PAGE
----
I’ll write more later about some of the research reported the past few days at the Political Methodology conference.
I’m now at one of the conference poster sessions, looking at a poster by Gail Buttorff, a grad student at the University of Iowa. Gail’s poster is titled “Electoral Fraud in the Gilded Age”, and it presents an application of the Benford’s Law test developed by Walter Mebane, and discussed in our recent book, Election Fraud. Gail’s test confirms some of the historical research that has asserted that there was rampant electoral fraud in the Gilded Age.
I’ll try to get a copy of her poster and paper!
Update: Here’s the abstract to the Buttorff paper.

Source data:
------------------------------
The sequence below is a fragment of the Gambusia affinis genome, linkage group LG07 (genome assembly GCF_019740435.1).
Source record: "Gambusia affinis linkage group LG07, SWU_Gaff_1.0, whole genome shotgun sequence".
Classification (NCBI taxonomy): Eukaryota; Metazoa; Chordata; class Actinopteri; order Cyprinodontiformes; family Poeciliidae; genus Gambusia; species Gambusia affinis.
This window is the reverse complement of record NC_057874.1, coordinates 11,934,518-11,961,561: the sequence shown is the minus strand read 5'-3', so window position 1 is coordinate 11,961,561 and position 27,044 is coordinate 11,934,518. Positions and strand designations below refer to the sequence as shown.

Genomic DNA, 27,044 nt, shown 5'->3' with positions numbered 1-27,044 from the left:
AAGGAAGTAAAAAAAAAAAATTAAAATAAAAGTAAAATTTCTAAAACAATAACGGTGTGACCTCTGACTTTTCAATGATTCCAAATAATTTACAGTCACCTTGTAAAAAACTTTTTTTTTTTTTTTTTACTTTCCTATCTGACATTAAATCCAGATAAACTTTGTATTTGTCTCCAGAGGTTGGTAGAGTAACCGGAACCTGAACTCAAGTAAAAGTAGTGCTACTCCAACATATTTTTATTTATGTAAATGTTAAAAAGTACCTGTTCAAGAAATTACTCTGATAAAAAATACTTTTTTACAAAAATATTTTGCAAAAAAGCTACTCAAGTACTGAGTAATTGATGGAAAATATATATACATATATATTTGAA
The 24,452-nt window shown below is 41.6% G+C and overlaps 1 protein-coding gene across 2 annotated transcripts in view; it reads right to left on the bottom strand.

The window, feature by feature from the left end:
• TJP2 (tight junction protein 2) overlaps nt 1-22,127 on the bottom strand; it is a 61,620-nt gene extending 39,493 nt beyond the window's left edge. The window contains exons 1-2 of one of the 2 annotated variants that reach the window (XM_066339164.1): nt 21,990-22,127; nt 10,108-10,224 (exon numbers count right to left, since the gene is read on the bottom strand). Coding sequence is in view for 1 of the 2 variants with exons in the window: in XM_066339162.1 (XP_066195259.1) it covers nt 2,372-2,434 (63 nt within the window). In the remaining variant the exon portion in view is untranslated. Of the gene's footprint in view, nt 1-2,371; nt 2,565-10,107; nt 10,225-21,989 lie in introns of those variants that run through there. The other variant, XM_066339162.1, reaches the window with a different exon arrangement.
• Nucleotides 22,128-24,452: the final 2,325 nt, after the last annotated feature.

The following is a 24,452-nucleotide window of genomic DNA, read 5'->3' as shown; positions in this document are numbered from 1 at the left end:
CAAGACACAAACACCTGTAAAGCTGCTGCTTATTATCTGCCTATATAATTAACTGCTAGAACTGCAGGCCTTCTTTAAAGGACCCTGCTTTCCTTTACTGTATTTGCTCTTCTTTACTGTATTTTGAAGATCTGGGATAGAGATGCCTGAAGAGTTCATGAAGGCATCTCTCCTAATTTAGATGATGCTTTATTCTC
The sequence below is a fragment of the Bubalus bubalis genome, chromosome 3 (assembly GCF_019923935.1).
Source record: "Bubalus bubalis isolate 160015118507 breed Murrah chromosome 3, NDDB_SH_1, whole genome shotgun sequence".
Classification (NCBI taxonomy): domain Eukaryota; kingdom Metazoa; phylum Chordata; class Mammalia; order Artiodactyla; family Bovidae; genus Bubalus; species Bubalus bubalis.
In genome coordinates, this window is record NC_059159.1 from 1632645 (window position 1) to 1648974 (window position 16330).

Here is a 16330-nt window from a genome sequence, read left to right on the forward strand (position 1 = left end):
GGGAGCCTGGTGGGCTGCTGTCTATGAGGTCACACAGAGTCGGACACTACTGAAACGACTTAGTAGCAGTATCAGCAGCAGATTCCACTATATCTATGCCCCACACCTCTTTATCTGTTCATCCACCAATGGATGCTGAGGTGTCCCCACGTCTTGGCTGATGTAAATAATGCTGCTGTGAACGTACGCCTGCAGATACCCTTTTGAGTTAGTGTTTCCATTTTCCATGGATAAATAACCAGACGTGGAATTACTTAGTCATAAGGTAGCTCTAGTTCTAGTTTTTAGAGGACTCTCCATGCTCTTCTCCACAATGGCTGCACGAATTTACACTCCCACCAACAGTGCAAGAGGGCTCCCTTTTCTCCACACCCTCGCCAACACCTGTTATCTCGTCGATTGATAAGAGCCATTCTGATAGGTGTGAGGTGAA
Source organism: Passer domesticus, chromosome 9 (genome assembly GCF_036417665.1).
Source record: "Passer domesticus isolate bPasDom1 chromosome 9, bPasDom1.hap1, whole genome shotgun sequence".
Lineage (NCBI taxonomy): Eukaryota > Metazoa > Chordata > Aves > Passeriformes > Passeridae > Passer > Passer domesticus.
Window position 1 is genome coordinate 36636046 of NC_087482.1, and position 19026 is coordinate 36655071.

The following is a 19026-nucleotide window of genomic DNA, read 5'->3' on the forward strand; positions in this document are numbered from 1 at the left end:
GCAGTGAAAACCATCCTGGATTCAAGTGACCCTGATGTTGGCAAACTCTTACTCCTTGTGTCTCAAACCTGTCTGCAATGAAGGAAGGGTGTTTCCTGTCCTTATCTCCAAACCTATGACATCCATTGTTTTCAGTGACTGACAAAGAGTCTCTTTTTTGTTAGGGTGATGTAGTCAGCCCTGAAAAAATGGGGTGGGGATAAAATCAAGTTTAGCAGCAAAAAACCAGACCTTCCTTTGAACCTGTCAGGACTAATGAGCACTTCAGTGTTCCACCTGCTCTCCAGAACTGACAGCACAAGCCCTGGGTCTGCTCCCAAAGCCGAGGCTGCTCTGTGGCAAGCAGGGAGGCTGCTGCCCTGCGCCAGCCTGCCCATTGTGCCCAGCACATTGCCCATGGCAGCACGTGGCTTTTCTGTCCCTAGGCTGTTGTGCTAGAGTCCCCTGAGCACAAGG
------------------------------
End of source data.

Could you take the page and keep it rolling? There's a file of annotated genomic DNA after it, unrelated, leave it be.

The occurrence of election fraud during America’s Gilded Age has been widely suspected. There is a long list of studies suggesting that election fraud was a problem during this period in American politics. Until now, most of these studies have been largely historical accounts, interpreting historical evidence that might prove the existence of electoral fraud. However, recent developments in the area of electoral studies have seen the advent of new techniques aimed at detecting instances of electoral fraud. The second-digit Benford’s Law test is one such technique, which relies on identifying discrepancies between the predicted and realized distribution of vote counts. This paper extends on recent developments in election forensics. It uses the second-digit Benford’s Law test in an effort to identify possible instances of election fraud during the Gilded Age. The study is largely historical, in that it focuses on US presidential elections between 1872 and 1896. The results do in fact suggest incidences of electoral fraud during this period.